“HECMs provide a viable option to access equity in their homes. Due to the housing crises and lack of available private sector products, FHA has provided a critical counter-cyclical role in this market, as it has with forward loans, providing access to credit for seniors.”

The full HUD budget proposal projects steady spending on counseling programs for HECMs and other Federal Housing Administration products — $43 million, the same as in 2017 and 2016 — as well as continued negative subsidies for the HECM MMI Fund, meaning the program will keep generating positive cash flow for the government.

It’s important to note that, much like the original budget blueprint that Trump’s team issued in March, the proposal is closer to a wish list than a viable plan for the federal government’s spending in fiscal 2018. The budget would still have to pass both houses of Congress before it reached the willing president’s desk, and politicians across the spectrum have expressed doubt that the plan will survive in its current form, with Republican Senators John Cornyn of Texas and John McCain of Arizona individually dubbing the budget “dead on arrival.”

Written by Alex Spanko

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  • Really…the constraint isn’t the investors, the problem is demand. The industry is stuck at 50,000 loans…lifting a meaningless cap isn’t going to do anything.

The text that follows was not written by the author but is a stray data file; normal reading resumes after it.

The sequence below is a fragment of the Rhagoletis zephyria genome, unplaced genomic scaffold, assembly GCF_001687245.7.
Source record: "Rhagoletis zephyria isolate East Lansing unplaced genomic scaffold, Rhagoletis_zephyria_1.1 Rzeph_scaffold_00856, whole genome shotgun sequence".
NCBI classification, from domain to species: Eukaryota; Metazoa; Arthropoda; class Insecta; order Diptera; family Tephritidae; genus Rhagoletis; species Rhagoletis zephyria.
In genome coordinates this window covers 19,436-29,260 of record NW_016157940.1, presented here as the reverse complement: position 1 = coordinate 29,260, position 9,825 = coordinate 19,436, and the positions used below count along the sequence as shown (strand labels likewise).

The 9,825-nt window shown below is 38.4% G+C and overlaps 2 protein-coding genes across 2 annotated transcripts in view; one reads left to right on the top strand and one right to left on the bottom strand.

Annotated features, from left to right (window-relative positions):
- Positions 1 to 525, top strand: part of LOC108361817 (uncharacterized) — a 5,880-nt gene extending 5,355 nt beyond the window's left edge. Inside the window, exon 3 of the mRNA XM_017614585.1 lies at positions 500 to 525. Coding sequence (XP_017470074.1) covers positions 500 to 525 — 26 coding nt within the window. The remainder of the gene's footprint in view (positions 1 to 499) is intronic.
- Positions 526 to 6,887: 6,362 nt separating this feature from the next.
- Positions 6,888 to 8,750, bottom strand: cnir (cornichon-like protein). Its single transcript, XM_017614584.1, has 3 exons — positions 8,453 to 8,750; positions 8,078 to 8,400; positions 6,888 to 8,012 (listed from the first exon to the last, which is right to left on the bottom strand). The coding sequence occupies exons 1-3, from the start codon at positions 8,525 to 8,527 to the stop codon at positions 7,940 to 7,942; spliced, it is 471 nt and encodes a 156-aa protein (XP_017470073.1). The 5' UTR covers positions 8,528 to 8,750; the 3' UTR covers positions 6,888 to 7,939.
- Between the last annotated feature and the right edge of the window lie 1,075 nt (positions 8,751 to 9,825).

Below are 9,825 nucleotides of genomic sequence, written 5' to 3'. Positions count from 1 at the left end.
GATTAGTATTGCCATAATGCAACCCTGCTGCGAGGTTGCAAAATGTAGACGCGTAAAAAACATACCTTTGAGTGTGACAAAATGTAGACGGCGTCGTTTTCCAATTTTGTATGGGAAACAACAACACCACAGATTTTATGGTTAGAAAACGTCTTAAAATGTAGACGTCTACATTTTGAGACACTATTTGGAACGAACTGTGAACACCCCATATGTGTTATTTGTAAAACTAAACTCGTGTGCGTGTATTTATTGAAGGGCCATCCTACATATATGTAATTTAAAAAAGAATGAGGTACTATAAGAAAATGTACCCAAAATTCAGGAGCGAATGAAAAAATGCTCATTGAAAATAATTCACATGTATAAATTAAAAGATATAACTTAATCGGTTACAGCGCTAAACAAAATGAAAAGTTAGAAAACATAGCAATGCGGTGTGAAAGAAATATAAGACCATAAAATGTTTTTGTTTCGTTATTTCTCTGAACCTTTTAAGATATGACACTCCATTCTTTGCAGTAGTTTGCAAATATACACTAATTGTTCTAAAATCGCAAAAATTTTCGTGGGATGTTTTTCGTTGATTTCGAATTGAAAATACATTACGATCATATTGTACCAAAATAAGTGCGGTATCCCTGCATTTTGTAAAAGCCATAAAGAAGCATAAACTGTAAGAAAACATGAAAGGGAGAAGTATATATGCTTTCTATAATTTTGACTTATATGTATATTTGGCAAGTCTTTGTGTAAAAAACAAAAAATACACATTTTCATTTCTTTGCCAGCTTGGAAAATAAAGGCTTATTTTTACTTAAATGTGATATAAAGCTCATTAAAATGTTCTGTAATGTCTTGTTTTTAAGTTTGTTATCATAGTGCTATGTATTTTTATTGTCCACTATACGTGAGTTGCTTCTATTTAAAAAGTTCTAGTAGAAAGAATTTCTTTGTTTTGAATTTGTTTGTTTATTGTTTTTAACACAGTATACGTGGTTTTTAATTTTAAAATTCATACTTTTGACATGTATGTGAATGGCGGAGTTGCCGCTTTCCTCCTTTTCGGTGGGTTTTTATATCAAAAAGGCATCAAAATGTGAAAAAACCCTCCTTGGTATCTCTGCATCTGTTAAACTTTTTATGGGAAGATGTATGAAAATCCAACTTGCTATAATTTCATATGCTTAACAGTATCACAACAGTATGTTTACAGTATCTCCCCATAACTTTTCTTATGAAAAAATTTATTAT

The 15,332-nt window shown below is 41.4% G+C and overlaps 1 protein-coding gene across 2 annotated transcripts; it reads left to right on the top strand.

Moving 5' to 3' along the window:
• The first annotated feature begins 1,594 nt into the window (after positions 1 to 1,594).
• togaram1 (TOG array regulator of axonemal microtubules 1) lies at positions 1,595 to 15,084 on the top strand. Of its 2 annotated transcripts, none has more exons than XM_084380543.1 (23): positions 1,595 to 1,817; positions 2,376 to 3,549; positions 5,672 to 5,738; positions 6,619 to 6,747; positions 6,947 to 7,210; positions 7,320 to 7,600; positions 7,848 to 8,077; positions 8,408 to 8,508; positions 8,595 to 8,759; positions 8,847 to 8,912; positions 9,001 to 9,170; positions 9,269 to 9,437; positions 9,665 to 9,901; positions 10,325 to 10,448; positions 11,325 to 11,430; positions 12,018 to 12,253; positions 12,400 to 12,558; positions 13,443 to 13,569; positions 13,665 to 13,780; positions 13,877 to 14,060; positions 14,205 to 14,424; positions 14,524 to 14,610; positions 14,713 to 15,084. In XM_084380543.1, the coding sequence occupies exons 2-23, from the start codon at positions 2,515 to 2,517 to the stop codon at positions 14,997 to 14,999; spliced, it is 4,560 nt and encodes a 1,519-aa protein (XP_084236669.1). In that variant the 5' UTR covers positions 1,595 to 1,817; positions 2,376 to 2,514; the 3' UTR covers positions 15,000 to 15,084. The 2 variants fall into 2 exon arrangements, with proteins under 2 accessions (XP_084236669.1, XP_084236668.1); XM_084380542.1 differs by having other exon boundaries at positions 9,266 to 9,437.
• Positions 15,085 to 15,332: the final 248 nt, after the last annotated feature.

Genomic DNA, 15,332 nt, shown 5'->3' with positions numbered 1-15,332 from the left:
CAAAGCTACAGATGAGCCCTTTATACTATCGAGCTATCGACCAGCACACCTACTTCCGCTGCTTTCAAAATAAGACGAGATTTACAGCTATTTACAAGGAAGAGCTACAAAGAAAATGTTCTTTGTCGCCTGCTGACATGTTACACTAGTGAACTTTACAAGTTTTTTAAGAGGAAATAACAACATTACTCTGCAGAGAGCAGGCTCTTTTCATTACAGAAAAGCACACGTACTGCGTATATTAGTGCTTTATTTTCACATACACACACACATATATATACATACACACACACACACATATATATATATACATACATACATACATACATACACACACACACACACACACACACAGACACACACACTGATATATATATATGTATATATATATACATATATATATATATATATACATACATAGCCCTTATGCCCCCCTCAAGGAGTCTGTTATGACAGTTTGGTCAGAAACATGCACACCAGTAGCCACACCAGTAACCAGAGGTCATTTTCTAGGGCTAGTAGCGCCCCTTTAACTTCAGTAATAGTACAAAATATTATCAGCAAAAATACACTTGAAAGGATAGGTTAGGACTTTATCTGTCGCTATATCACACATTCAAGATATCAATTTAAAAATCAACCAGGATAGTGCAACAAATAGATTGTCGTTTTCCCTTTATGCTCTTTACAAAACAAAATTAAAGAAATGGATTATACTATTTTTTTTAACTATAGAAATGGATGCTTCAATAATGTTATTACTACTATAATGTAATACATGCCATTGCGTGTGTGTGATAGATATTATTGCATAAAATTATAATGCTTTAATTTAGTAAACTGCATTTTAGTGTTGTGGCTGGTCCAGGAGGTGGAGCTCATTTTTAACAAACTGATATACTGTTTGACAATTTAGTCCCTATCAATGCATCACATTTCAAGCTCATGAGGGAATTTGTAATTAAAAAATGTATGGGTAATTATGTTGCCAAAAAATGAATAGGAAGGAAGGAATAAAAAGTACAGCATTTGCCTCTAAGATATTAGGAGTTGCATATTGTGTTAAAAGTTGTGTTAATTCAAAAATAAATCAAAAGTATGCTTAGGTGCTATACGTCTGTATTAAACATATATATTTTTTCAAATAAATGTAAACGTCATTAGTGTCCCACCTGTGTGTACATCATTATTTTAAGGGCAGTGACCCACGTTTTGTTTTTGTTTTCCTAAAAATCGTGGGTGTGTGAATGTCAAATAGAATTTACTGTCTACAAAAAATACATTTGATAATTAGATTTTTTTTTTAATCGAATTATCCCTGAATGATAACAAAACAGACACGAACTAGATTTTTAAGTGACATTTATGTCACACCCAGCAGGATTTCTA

• David Shapiro is right on target for todays market. However, are we going to accept the status quo and say we are not going to become a robust productive industry again?

    I say NO, I will not accept that we are not going to come alive and endorsements will bounce back and double or more in the future. Maybe not this year or next but lets start to look beyond.

    We have opportunities and markets out there waiting for us to tap into but will we. Just maybe the amount some originators make on a given loan is to much and complacency has set in!

    20 years ago when I first got into the reverse mortgage space, we did well, mad a good living, in fact many of us made a very good living! One thing was different, we did not make as much on a single loan that is made today, we did volume and made a good living serving our senior citizens well and with pride!